Exchange Rate Economics
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Exchange Rate Economics

The Uncovered Interest Parity Puzzle and Other Anomalies

Norman C. Miller

The Uncovered Interest Parity (UIP) puzzle has remained a moot point since it first circulated economic discourse in 1984 and, despite a number of attempts at a solution, the UIP puzzle and other anomalies in Exchange Rate Economics continue to perplex economic thought in international finance. This fundamental book fill gaps in scholarly literature by amalgamating key discourse to generate synthesis models which appear consistent with the UIP puzzle and related anomalies, uniquely bringing them together in one place. Through a comprehensive and current review of the literature, Norman C. Miller reveals new explanations for exchange rate anomalies and offers an alternative approach towards the UIP puzzle, stimulating and guiding future research.
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Chapter 7: More puzzles and solutions

Norman C. Miller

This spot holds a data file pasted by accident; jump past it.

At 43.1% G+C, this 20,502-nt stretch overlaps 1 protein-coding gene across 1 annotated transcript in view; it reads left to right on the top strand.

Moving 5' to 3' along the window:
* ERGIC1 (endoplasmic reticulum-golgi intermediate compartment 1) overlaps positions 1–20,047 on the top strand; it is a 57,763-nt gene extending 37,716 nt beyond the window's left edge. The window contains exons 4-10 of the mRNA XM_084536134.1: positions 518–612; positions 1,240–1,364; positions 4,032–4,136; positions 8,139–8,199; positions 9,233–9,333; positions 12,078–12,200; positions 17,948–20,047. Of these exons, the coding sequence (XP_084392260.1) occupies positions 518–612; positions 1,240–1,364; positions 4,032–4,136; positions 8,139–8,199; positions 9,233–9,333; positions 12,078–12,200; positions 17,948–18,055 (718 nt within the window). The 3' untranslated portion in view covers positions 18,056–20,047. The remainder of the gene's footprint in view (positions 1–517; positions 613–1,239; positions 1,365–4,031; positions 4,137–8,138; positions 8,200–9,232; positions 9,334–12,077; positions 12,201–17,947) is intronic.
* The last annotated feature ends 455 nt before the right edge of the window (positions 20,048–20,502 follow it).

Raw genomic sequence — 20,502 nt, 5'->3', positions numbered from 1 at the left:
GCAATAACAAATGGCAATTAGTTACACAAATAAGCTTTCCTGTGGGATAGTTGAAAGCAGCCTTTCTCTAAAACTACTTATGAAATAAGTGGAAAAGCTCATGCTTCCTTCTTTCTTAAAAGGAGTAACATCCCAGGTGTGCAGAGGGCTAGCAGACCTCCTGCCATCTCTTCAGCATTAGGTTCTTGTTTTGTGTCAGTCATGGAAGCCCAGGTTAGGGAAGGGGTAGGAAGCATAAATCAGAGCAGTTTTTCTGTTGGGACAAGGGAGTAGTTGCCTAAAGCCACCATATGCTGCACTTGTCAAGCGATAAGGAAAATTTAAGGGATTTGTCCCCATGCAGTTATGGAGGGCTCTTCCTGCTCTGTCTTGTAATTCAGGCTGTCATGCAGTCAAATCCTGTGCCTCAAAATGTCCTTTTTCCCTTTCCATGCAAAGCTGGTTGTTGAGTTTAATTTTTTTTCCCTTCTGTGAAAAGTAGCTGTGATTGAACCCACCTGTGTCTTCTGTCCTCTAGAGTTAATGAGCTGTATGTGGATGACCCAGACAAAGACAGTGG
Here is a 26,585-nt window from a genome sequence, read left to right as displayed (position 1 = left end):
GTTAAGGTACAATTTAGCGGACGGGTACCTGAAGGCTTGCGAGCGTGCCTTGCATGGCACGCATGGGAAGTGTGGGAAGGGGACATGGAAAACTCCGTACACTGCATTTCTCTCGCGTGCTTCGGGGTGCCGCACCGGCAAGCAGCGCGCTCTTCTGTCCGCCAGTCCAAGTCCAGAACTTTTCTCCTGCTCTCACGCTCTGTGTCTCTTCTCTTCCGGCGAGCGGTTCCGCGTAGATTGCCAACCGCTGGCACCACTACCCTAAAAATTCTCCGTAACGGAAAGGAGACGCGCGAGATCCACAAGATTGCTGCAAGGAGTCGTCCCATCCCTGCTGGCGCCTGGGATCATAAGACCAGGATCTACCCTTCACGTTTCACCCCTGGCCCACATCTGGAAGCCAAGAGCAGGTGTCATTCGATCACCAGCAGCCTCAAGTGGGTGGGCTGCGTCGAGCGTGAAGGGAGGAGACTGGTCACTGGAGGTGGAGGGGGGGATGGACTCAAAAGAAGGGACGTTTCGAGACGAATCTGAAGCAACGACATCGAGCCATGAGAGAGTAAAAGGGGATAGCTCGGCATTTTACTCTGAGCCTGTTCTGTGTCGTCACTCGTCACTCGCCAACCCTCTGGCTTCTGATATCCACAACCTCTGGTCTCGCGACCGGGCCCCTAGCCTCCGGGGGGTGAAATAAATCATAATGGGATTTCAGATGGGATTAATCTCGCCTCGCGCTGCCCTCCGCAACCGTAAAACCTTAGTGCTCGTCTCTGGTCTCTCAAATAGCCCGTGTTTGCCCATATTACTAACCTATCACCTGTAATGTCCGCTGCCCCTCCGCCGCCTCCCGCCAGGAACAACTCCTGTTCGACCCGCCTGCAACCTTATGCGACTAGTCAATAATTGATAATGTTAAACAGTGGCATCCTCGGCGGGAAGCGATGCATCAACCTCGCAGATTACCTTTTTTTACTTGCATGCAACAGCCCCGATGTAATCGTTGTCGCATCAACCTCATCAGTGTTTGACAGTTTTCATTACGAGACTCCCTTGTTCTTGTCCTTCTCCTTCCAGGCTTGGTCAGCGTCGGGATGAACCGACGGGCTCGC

This chapter examines three lesser known puzzles with regard to the workings of the fx market. In addition, it includes an account of two new suggestions with regard to missing variables in a Fama equation. These are “default risk” as in Coudert and Mignon (2013) and the ratio of the current interest differential (ID) to the average value for ID, as in Wagner (2012). The three new puzzling facts are as follows. First, Bansal (1997), Bansal and Dahlquist (2000), Baillie and Kilic (2006), and Coudert and Mignon (2013) obtain estimates of Fama’s β (using the USA as the home country) that are predominantly positive when ID is positive, and predominantly negative when ID is negative. Second, Clarida and Taylor (1997) and Clarida et al. (2003) find that the term structure of the forward premium has predictive power with respect to future changes in the exchange rate. Third, Brunnermeier and Pederson (2009), Clarida et al. (2009), Moore and Roche (2012), Menkhoff et al. (2012), and Coudert and Mignon (2013) find a relationship between estimates of β and either monetary or fx market volatility. More precisely, they find that estimates of β tend to be positive when the variance is high for: (a) the spot rate; (b) excess returns from carry-trade; and/or (c) the monetary growth rate. Conversely, estimates of β are negative during more tranquil periods. Existing hypotheses to explain these puzzles are given first. Then an attempt is made to explain them via Synthesis Model II.

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